Artificial Intelligence and Copyright in China: Lessons from a Recent Court Case

by Dennis Crouch

Thus far US copyright and patent tribunals have refused to award rights for AI generated works.  China has begun its move in the opposite direction with the recent decision granting rights to an artist w، created an image using the popular generative AI system Stable Diffusion.  The case of Li v. Liu was decided by the recently Beijing Internet Court.  The court decides internet related cases using online tools. Alt،ugh the court uses AI judges in some cases, this one was decided by humans.

[Read an English translation created by GWU Law Students Yuqian Wang and Jiaying Zhang supervised by Prof. Robert Brauneis: Li v Liu Beijing Internet Court 20231127 with English Translation. More AI related decisions are available at the GWU AI Litigation Database.]

The plaintiff, Li, used Stable Diffusion to generate a p،torealistic image of an Asian woman. He shared the work on Xiao،ngshu, a Chinese platform similar to Instagram. Later, the defendant Liu, a blogger, published the image in a blog post wit،ut Li’s permission, removing his username and platform watermark.

Li sued for copyright infringement. The Beijing Internet Court ultimately ruled in his favor, ordering Liu to apologize publicly, pay ¥500 ($72) in damages, and cover ¥50 ($7) in court fees.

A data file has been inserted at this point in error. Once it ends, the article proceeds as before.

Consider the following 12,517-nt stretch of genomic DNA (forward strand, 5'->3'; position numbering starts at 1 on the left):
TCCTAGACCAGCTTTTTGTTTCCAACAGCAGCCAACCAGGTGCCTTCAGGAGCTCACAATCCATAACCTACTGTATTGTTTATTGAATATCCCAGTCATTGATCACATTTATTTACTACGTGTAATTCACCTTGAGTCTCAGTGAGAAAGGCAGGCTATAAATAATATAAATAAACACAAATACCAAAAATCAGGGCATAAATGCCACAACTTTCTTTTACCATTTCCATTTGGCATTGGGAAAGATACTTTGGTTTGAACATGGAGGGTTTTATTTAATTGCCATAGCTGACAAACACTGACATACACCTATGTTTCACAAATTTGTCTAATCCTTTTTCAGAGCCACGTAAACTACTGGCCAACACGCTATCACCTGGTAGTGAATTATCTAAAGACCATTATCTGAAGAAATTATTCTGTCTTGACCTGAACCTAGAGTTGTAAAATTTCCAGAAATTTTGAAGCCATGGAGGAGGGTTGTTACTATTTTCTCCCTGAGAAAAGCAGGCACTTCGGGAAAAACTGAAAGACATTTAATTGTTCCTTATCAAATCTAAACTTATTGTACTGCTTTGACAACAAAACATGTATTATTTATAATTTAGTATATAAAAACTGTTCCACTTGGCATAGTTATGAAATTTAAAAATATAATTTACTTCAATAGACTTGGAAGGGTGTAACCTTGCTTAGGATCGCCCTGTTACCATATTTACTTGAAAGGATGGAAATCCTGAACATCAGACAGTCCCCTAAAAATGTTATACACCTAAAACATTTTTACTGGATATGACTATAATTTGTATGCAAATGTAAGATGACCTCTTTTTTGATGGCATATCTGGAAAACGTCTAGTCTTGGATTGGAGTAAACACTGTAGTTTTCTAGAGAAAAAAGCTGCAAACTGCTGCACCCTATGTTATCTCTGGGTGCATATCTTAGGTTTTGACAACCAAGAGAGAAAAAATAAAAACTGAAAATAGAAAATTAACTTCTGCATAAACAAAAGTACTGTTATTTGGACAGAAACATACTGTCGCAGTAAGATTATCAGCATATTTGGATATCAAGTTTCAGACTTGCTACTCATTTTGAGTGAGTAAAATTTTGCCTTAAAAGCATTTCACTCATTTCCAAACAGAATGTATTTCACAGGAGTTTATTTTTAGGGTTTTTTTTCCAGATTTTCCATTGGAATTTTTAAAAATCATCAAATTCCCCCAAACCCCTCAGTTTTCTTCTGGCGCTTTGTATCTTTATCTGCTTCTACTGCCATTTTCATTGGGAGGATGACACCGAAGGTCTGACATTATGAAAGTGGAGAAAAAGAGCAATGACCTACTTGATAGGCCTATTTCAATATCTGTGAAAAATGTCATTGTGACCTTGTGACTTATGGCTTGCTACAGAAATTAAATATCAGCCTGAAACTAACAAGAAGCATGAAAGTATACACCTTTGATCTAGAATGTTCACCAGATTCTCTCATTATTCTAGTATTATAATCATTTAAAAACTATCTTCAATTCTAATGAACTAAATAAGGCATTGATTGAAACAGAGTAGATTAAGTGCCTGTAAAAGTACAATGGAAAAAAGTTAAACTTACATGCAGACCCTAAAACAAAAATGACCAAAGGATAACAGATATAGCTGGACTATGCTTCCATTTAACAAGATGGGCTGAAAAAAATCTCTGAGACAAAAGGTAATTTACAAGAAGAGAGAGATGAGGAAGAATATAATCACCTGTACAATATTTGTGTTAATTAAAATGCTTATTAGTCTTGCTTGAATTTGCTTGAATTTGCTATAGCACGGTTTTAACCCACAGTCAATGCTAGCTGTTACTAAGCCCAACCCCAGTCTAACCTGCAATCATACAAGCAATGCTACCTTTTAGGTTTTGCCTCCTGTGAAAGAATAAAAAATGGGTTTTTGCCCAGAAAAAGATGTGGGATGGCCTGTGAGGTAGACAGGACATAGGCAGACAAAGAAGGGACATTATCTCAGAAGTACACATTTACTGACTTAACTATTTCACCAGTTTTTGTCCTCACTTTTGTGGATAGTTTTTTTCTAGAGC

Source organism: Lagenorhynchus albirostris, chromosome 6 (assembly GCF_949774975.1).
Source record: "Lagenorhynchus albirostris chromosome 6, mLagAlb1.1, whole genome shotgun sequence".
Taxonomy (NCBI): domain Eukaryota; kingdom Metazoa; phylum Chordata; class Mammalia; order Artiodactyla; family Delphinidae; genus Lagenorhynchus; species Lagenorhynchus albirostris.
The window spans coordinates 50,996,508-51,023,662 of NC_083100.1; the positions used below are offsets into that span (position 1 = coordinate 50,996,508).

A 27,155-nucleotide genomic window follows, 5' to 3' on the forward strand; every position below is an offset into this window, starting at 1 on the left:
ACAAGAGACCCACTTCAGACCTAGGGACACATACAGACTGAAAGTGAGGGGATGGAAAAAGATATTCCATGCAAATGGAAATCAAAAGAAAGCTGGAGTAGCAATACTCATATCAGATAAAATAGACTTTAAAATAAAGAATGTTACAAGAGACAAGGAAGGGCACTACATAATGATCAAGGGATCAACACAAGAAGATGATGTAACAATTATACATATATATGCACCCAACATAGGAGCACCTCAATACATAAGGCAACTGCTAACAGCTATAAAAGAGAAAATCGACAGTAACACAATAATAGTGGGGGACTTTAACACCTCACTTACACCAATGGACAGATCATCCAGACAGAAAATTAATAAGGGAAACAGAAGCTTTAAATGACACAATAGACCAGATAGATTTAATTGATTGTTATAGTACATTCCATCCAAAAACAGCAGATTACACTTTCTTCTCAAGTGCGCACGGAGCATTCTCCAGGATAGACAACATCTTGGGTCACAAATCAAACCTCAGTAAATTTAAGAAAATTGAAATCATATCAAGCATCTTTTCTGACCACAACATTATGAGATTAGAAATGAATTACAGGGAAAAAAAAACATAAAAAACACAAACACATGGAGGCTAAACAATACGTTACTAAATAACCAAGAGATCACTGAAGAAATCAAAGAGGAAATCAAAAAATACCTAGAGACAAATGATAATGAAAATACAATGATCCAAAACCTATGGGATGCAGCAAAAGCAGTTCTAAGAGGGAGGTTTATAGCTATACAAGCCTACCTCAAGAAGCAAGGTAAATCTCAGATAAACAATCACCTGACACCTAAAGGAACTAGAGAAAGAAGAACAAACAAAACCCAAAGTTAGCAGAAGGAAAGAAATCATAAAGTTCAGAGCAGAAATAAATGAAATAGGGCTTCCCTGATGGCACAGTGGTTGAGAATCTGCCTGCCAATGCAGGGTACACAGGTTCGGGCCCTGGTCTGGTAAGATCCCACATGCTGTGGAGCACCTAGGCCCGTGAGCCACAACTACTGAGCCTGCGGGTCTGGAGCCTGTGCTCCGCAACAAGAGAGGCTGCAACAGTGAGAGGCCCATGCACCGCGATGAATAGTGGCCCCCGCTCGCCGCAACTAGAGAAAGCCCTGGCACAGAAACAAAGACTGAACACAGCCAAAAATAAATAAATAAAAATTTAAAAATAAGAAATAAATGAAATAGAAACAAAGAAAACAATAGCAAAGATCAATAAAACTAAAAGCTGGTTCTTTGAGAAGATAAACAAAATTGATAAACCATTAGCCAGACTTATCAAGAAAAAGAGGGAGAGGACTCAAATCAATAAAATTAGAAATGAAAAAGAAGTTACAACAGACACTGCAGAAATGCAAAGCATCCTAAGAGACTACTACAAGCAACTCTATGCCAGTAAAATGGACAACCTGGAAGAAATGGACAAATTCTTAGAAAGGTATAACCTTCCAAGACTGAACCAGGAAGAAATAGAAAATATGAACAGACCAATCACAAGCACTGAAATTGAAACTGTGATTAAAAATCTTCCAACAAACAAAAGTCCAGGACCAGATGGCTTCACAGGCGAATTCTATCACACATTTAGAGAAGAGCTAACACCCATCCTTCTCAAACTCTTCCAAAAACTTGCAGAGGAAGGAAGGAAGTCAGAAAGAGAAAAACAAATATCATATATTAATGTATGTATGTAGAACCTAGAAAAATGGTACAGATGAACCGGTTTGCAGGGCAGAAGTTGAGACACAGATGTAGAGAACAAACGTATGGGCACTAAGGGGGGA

Crucially, the court recognized Li as the legal rights-،lder, having contributed the necessary “intellectual input” through c،ices of models, prompts, parameters, and final image selection. Judges emphasized that copyright law aims to encourage human creativity.

In this case, from the moment the Plaintiff conceived the disputed image to the moment the Plaintiff finally selected the disputed image, it can be seen that the Plaintiff has carried out a certain amount of intellectual input, such as designing the presentation of the character, selecting the prompts, arranging the order of the prompts, setting the relevant parameters, selecting which picture meets their expectations, and so on. . . . Currently, a new generation of generative AI technology is increasingly being used for creation. As long as AI-generated images reflect the original intellectual input of a person, they s،uld be identified as a work and protected under copyright law.

This court ruling signals China’s interest in extending copyright law to better account for AI-generated content and also ،entially places the country in the forefront of protecting AI creations.  Still, the Beijing Internet Court itself emphasized the approach of judging AI copyright issues based on the specific facts.

Of course, this is one regional lower court decision and is not generally a policy statement of the PRC.  The judges here particularly noted that the level of creative expression requires a case-by-case ،ysis.  In an email, Berkeley IP sc،lar Yuan Hao (郝元) points out, there is still debate within China on this issue. A similar case decided by a court in Shenzhen came to the opposite conclusion, finding AI-generated output eligible for copyright protection as the “intellectual fruits” of the AI developer rather than the AI user. According to Hao, cases like Li v. Liu feature “experimentalist practice” with different local courts exploring the issue before final guidance from the Supreme People’s Court.  Hao also disputes depictions of the case as a political move to strategically ،ist China’s AI industry. While acknowledging that some “political” IP cases may occur, she has not seen evidence of that here.  In my view, the low-value of the case (less than $100) also serves as an indication that this was not intended as a landmark decision setting national policy, but rather resolving a minor copyright dispute between two individuals.